Homeschooling on the rise amid COVID-19 pandemic
Because of the pandemic, more people have tried homeschooling and no longer want to send their children to the traditional schools.
The Facts Inside Our Reporter’s Notebook
The percentage of children being homeschooled in the U.S. has nearly doubled since the start of the COVID-19, according to a U.S. Census Bureau report.
The number of students increased from 5.6% in March 2020, to 11% in Sept. 2020, according to the most recent bureau report on the issue, released in March.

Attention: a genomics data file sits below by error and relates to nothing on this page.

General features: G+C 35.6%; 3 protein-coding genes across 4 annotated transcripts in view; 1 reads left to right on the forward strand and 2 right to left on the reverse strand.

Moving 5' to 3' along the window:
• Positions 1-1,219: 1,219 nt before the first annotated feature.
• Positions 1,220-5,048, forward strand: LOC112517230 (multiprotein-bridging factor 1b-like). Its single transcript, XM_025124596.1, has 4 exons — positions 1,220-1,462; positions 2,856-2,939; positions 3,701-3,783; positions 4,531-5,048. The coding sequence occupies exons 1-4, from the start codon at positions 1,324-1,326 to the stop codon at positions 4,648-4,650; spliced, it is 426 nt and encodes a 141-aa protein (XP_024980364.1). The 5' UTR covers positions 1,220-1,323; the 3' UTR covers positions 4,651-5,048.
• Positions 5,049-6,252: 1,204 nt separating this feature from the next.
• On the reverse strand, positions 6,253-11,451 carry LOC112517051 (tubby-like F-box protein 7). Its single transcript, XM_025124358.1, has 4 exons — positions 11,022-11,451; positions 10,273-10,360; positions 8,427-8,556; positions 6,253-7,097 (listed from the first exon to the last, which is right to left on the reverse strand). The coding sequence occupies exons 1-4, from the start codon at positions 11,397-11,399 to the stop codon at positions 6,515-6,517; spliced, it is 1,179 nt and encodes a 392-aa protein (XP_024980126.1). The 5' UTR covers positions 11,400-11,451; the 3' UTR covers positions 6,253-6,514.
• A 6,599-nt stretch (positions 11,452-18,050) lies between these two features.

Prior to the pandemic, roughly 3.3% of U.S. households homeschooled children.
Black households saw the largest increase. Their homeschooling rate rose from 3.3% in the spring of 2020 to 16.1% in the fall according to the report.
The increase nationwide is being attributed to several factors including that parents learned that once public and independent schools moved to online learning the parents were capable of teaching their children. The idea was particularly interesting to parents with children who have special needs or who wanted to give them a faith-based education, according to the Associated Press.
Many of those family, as a result, have decided to continue to teach their children in home settings, the wire service also report.
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